after stating tbe case: Under our system of procedure it is permissible for a defendant to plead fraud in tbe procurement of a judgment rendered against him in tbe courts of a sister State. Tbe question has been so recently and fully discussed in tbe case of Mottu v. Davis, 151 N. C., 237, that we do not think further comment is at tbis time either necessary or desirable.
We agree witb bis Honor below, however, that tbe defendant is precluded from availing himself of any such plea in tbe present case by the judgment of tbe South Dakota court denying bis application to set aside tbe judgment on that ground, a position undoubtedly correct, if, on tbe facts as they now appear, tbe South Dakota court bad jurisdiction to entertain and determine tbe question of fraud as presented in defendant’s application. Tbe proceedings were introduced showing that defendant bad personally appeared in tbe Dakota court and moved to set aside tbe judgment for fraud, and an averment of substantially tbe same facts which be now sets up in bis answer by way of defense, and that court bad entered judgment denying tbe motion. No reasons for tbis denial are set forth in tbe judgment or elsewhere, and no evidence was introduced as to tbe law of South Dakota, statutory or otherwise, bearing on tbe subject. Tbe question presented must, therefore, be decided on tbe principles of tbe common law, tbis being in accordance witb tbe presumption ordinarily obtaining in such cases. Moody v. Johnston, 112 N. C., 798-801; Brown v. Pratt, 56 N. C., 202. South Dakota having been a part of tbe Louisiana Purchase, it might be suggested that a different presumption would obtain; but considering tbe facts and conditions which prevailed when that State was settled, tbe principle is established as stated.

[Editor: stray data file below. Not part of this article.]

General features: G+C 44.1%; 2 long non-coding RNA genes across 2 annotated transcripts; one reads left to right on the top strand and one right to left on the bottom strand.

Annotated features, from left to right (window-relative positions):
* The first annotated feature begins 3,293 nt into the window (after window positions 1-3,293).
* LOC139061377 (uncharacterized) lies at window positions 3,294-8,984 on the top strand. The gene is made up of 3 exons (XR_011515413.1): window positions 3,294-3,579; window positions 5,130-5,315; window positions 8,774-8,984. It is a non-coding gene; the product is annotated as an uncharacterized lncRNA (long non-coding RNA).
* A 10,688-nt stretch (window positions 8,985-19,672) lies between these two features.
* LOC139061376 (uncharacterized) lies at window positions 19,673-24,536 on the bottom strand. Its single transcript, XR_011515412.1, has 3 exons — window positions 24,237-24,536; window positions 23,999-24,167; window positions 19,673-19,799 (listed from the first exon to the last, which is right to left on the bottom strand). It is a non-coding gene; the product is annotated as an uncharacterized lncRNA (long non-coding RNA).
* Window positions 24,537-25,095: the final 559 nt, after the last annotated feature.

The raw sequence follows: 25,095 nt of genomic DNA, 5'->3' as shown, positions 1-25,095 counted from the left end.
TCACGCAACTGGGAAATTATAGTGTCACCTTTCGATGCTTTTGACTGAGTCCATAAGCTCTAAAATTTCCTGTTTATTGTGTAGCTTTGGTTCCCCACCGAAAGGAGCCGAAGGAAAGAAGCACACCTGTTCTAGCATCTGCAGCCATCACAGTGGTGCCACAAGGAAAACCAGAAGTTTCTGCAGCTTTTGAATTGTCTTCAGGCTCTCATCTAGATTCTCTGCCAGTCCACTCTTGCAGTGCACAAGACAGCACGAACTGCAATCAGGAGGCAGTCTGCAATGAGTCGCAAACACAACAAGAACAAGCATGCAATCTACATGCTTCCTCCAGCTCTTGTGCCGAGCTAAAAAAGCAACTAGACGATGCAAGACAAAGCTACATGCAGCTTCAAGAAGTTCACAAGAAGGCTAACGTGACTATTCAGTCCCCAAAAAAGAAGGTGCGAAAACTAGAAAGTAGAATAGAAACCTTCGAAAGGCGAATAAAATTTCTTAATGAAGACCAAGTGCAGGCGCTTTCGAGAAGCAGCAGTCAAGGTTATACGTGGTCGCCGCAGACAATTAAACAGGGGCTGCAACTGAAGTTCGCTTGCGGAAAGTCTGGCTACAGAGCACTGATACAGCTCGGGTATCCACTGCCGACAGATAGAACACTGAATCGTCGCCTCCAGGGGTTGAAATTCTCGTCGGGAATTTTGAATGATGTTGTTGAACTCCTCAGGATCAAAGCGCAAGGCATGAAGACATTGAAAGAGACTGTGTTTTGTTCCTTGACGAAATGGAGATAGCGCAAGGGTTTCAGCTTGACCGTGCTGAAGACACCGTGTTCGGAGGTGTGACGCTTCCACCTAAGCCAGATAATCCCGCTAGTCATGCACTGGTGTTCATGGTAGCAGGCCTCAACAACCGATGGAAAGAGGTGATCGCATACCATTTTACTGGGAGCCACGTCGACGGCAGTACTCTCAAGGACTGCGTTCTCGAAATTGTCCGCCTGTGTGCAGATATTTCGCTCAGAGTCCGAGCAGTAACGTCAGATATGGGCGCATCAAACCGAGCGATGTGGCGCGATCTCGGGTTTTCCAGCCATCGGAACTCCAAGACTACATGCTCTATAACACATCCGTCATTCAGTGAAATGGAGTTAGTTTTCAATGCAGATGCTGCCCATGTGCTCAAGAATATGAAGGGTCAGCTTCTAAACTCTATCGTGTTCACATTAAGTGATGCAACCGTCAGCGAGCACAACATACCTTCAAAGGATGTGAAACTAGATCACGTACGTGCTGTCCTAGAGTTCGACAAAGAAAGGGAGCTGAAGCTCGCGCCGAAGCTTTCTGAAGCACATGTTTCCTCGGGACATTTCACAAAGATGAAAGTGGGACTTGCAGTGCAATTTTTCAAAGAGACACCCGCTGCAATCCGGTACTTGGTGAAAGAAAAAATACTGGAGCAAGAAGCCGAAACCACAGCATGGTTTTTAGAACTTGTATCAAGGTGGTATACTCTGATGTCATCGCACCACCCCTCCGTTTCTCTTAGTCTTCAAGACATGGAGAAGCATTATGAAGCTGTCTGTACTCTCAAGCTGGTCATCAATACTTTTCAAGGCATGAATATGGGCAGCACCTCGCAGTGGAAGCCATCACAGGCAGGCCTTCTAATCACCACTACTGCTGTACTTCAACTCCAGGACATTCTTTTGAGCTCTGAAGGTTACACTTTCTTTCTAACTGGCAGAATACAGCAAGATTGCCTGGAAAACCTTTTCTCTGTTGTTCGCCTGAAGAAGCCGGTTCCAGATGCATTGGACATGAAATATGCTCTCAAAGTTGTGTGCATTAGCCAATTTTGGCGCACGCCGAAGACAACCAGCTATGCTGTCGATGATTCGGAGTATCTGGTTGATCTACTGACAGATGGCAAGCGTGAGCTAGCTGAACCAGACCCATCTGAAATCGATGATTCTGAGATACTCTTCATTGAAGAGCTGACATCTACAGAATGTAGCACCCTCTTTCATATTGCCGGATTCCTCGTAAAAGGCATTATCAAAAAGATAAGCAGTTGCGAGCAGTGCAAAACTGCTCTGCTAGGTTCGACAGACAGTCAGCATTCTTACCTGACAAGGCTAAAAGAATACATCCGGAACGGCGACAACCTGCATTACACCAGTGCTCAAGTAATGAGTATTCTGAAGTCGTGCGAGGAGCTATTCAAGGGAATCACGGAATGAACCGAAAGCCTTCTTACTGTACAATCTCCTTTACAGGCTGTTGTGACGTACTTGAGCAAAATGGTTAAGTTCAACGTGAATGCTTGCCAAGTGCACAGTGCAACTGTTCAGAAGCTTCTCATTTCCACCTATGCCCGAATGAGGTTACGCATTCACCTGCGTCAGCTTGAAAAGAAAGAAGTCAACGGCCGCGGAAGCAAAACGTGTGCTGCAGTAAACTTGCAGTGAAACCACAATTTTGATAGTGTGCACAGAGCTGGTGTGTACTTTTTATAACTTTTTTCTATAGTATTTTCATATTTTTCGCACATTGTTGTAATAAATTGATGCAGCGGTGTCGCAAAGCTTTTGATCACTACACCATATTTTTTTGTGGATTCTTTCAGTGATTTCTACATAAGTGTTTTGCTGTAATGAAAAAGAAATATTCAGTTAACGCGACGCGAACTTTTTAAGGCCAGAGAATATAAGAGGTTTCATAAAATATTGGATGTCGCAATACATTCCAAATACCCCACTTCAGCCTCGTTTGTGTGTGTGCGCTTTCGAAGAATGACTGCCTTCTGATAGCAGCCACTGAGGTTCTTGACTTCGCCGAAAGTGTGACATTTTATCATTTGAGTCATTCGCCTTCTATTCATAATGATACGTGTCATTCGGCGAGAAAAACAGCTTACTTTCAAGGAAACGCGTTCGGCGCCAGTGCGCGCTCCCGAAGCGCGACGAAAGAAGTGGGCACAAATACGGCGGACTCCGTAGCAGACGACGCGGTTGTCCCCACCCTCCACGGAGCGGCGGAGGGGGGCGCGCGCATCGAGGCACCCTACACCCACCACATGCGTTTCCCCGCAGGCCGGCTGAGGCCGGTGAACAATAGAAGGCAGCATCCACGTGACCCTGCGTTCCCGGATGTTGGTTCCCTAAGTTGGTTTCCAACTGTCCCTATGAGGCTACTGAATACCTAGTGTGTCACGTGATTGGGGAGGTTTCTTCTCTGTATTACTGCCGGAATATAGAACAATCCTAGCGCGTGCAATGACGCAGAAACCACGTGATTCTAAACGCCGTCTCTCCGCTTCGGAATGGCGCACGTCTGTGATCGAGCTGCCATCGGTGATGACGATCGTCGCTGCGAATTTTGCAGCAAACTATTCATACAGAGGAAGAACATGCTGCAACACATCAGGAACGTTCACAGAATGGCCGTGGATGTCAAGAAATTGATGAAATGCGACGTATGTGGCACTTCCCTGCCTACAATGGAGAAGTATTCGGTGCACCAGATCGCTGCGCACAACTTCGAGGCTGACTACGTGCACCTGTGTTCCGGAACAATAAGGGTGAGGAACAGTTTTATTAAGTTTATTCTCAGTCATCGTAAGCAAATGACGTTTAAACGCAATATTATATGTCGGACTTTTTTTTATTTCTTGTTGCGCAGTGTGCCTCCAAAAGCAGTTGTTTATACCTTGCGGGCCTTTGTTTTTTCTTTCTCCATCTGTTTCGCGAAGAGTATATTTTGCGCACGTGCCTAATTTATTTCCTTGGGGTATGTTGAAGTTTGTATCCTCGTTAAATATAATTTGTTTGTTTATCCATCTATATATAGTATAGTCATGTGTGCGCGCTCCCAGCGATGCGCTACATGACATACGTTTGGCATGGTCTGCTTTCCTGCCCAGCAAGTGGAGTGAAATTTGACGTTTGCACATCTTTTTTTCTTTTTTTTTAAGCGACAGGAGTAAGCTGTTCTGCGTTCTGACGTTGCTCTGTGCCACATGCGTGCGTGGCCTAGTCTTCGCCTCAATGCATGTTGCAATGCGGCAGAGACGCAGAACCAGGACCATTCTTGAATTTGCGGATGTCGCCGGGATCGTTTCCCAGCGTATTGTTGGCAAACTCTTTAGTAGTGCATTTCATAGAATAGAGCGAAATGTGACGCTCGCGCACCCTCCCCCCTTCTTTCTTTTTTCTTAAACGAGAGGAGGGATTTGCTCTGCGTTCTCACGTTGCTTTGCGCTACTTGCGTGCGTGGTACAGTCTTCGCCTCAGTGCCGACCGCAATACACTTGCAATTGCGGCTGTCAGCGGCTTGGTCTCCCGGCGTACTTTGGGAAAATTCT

Thus in Moody v. Johnston, supra, it was said:
“In tbe absence of any judicial knowledge of tbe statutory law of another State, tbe courts of tbis State must act upon tbe presumption that tbe common law of England, as modified *735by statutes passed previous to our separation and so far as they are consistent with, tbe genius of our republican institutions, prevailed in tbe original colonial States and all other States formed primarily by emigration from them.”
It will be noted that the fact of emigration from a country having its jurisprudence based upon the common law and its doctrines is given weight rather than the territorial placing of the new country — that is, where the movement was principally into an unsettled portion of the new territory, and at a time when the same was without government of a civilized community. The distinction being very well stated in the case of Norris v. Harris, 15 Cal., 226, in which, among other things, it was held:
“2. In the absence of proof to the contrary, the common law is presumed to exist in those States of the Union which were originally colonies of England, or were carved out of such colonies.